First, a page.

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Understanding Young Black Males: Notes on Education , Hope, and A Search Past Silence. David E. Kirkland, PhD AUTHOR  ACTIVIST  EDUCATOR  CULTURAL CRITIC  THINKER Executive Director, Center for Applied & Inclusive Teaching and Learning in Arts and Humanities

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understanding young black males notes on education hope and a search past silence

Understanding Young Black Males:Notes on Education, Hope, and A Search Past Silence

David E. Kirkland, PhD

AUTHOR  ACTIVIST  EDUCATOR CULTURAL CRITIC  THINKER

Executive Director, Center for Applied & Inclusive Teaching and Learning in Arts and Humanities

Associate Professor of English & Urban Education

Core Faculty, African American & African Studies

Michigan State University

Email: davidekirkland@gmail.com

Twitter: @davidekirkland

Blog: davidekirkland.wordpress.com

objective 1
Objective #1

To raise awareness of the condition of young Black men in contemporary society . . .

objective 2
Objective #2

To provide a humanizing narrative of young Black men that illustrates the sensitivities and intimacies that shape his ways with words . . .

objective 3
Objective #3

To provide suggestions for effectively engaging young Black men in the transformative project of education on his terms for social healing and for social justice . . .

slide5

I am a young Black man . . .

Searching Past Silence Deals with the Ability to Tell Your Story on Your Terms

I am from Detroit!

slide7

“Now silence is the taming of voice, the erasure of sound. . . there are many versions of silence that underwrite Black male language . . . There is the act of being silenced, which splinters into two categories—forced silence (being made to shut up) and unforced silence (never being heard). There is also the silent dialect of Black men, the choice not speak, a language of calm and quiet against the loud breezes of inequity.”

language and power linguistic capital
Language and Power“Linguistic Capital”
  • Language can be used (and is used) as a social/cultural/political currency for the exchange of values, beliefs, dispositions, etc. It is also an essential part of who we are.
  • Some languages are valued more than others; therefore, certain individuals are perceived to have greater worth in society than others.
  • The value of language is constantly shifting, amended by the elite to reflect them (their languages, interests, etc).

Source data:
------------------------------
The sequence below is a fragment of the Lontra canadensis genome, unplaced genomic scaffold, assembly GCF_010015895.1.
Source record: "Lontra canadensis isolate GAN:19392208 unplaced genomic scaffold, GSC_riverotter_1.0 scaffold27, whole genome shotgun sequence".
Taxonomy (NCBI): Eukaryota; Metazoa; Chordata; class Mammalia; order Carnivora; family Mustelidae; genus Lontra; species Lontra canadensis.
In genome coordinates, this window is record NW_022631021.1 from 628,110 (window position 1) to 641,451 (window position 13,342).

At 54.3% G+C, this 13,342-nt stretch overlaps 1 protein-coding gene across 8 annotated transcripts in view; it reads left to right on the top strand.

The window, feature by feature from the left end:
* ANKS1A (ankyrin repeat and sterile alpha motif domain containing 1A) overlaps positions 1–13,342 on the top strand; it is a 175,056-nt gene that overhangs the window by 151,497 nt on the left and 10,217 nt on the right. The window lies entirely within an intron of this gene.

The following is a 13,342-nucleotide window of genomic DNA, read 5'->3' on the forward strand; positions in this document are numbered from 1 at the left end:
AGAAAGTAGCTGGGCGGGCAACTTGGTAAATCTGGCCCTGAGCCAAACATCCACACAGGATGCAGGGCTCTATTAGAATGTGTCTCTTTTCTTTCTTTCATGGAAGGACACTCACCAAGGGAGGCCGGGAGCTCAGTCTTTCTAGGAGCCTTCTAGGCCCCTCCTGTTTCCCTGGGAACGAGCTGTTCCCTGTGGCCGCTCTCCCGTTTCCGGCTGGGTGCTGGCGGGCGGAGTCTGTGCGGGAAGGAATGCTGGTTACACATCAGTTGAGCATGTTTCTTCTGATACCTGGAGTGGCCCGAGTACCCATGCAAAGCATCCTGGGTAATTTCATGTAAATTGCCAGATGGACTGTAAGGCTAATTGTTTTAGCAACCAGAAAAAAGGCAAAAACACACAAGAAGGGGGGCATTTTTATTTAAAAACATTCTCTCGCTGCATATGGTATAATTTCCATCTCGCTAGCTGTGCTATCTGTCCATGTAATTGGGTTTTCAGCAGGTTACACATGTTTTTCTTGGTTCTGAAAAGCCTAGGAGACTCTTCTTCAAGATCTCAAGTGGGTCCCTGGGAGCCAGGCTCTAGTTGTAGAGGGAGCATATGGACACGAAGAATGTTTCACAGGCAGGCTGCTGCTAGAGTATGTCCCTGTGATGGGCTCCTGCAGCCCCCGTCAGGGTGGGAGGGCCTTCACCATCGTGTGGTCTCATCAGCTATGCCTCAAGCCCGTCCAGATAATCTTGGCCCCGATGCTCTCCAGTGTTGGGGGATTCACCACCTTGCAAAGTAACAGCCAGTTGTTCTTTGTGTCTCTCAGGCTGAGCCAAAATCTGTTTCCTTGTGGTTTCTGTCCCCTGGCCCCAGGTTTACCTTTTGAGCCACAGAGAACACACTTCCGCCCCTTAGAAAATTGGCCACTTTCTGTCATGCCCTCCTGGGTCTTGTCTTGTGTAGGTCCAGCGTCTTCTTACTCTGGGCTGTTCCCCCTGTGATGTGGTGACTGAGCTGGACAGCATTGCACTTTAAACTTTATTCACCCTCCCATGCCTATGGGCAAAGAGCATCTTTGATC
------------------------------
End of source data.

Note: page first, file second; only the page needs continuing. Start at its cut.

key issues concerns the consequences of language politics
Key Issues/Concerns“The Consequences of Language Politics”
  • Hegemony
    • The success of the dominant group in projecting their values, dispositions, interests, etc. whereby the masses consent to multiple forms of their oppression
  • Multiple Forms of Oppression
    • Silencings, fears and hatreds of self/others, feelings of inferiority/superiority and entitlement/disentitlement
  • Benign Ideologies
    • Missionary Models/Deficit Theories
derrick s song u turn
Derrick’s Song“U Turn”
  • U turn
  • left b Hind
  • Legs sprawl ing on top of Black back
  • Mountains
  • Rivers that Run Deep
  • Like Sheba’s Queens and she Loves
  • Open pours
  • inside empty cups that run over
  • hope like Escalades
  • that phaint in Darkness
  • that phreeze in Night
  • that phick in morning, morning
  • Uprising
  • Lite skin white men
  • Blues is my brothers
  • Black is my Berry
  • Sweet is my juice
  • So U turn back to me
  • I re turn back to U
  • I die daily 4 U
derrick s song u turn1
Derrick’s Song“U Turn”
  • U turn
  • left b Hind
  • Legs sprawl ingon top of Black back (broken English; use correctly)
  • Mountains
  • Rivers that Run Deep
  • Like Sheba’s Queens and she Loves
  • Open pours (You mean pores)
  • inside empty cups that run over
  • hope like Escalades
  • that phaint in Darkness
  • that phreeze in Night
  • that phick in morning, morning
  • Uprising
  • Lite skin white men (sp-light)
  • Blues is my brothers
  • Black is my Berry
  • Sweet is my juice
  • SoUturn back to me
  • I re turn back toU
  • I die daily 4 U (lazy, you need to spell out)
the chronic decline of black males literacy proficiency
The Chronic Decline of Black Males Literacy Proficiency

The Statistical Narrative

  • Nearly 70% of Black fourth grade boys read below grade level, compared with 27% of White children (NAEP, 2011).
    • Even Hispanic and Asian fourth graders fared better on reading exams than Black males, although English is their second language.
    • Black males are at the bottom or near the bottom of all academic achievement categories and are grossly over-represented among school suspensions, dropouts, and special education tracks (Noguera, 2003).
  • Approximately12% of Black males test proficiently in reading compared to 40% of other American youth (NAEP, 2011).
  • Nearly 40% of Black males will be jobless, either unemployed or incarcerated, by 2020 (The Center for the Study of Social Policy, 1993).